Second thing, we need a basic understanding of what defines “law.” Law comes from a bunch of different sources. In the US, that includes the federal and state constitutions, federal and state legislations, guidelines and rulings from regulatory bodies (like FCC and the SEC and your local state’s DMV for example), and other sources, but utmost important, the rulings from courts. In practice the US Supreme Court is the “highest” rule of the land because they have the power to reinterpret the US Constitution. In more practical terms, the US court system is a common law based one, which means there are a truck load of crap that are law but only defined by the courts. It’s the sign of a modern governance to codify common law into legislation (eg., turn what judge-made laws into actual laws on the books) but that only can go so far.

In our situation with copyright it’s about applying some rule of law and see what is or is not breaking the law. The tools (eg., rules, laws, past legal rulings, etc) available to a court to determine how to apply the rule to whichever situation is often not on the books, because they are just based on prior rulings on similar (but most of the time and ultimately different) fact patterns and non-exact situations.

So, thirdly, let’s define by what we mean when we say “fair use.” This is partly the confusion. There is a specific provision in the US Copyright Act that says as much. However, that (17 US §107) is not the totality of what is now well understood to be the US copyright’s fair use doctrine. The Wikipedia article is more than what you need to know here, but it’s important to realize we are talking about a legal concept rather than codified do’s and don’ts. It’s not just how it’s now codified but rather what has the courts been interpreting this common law concept and applying it. In the USA, fair use is just an affirmative defense against copyright infringement. It means you say “this is fair use” only when someone sues you. Just because you think something is fair use doesn’t prevent people from suing you, although if you get a judge to agree it might help you win the case. This means things like the average ero doujinshi is still copyright infringing works, and it’s up to a court to say that they aren’t before they truly aren’t. This much is true in both US and Japan.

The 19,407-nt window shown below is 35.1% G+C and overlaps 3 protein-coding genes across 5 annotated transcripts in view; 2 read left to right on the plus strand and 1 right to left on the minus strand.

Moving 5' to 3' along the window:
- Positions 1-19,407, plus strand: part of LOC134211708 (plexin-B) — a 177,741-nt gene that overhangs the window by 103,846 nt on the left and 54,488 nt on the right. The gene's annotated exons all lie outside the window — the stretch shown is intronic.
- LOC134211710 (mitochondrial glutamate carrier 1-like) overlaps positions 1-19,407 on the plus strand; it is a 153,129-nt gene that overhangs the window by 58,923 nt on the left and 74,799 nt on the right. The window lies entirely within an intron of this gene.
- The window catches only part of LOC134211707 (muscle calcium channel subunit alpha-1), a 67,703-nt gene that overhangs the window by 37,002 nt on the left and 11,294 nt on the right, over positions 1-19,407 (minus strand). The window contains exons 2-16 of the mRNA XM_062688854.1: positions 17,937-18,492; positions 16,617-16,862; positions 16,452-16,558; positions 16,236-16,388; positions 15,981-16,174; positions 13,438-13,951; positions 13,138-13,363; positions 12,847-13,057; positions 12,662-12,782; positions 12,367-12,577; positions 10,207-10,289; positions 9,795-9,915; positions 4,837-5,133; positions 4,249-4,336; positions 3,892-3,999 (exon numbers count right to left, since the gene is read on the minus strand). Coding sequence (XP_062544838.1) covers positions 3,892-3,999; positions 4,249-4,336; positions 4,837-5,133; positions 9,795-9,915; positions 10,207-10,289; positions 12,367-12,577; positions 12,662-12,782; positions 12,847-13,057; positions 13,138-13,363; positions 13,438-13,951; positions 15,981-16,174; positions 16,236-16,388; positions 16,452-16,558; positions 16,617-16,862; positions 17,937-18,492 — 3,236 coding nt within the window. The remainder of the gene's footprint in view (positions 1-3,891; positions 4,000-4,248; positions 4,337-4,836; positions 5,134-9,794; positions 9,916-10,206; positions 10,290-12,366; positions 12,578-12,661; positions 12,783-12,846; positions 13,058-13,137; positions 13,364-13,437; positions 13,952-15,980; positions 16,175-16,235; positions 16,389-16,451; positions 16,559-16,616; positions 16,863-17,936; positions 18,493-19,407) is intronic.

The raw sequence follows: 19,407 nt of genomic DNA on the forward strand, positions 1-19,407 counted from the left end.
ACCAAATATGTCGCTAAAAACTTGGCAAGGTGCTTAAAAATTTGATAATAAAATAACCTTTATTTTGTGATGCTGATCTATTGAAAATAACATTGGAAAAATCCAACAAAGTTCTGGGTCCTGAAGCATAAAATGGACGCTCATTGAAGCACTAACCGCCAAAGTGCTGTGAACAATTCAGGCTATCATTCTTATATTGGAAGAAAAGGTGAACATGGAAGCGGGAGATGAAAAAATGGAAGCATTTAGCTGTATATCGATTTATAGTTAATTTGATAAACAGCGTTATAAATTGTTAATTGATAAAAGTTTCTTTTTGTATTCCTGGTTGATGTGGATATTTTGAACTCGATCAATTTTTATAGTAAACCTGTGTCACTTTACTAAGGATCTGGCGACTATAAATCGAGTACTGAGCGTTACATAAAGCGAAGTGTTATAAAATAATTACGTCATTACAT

In actual practice, fair use means we can do certain copyright-infringing things and it’s not an infringements. A good example of this is like making and selling those cheesy J-List t-shirts that are categorically ruled as parody, without paying any royalties to the copyright owners. (There’s also a trademark situation here but that is beyond the scope of this post.) Probably an even better one is making cosplay outfits.

The question is then, does Japan’s copyright laws allow these kind of behaviors? Kind of yes, kind of no. To rephrase what I said in other ways, Japan’s copyright law already baked some of these fair-use-y things into the legislation. The most relevant provision in the Japanese Copyright Act is the private use exception. Japan’s copyright act also codified some stuff not in the US one, such as the non-commercial exception or the press exception, but it would only make sense to include them as exceptions because of fair use reasons. So if the copyright act is going to allow specific exceptions that posits the same practical outcome, does “fair use” exist? As a legal concept, probably not. But as a general/practical concept, yes.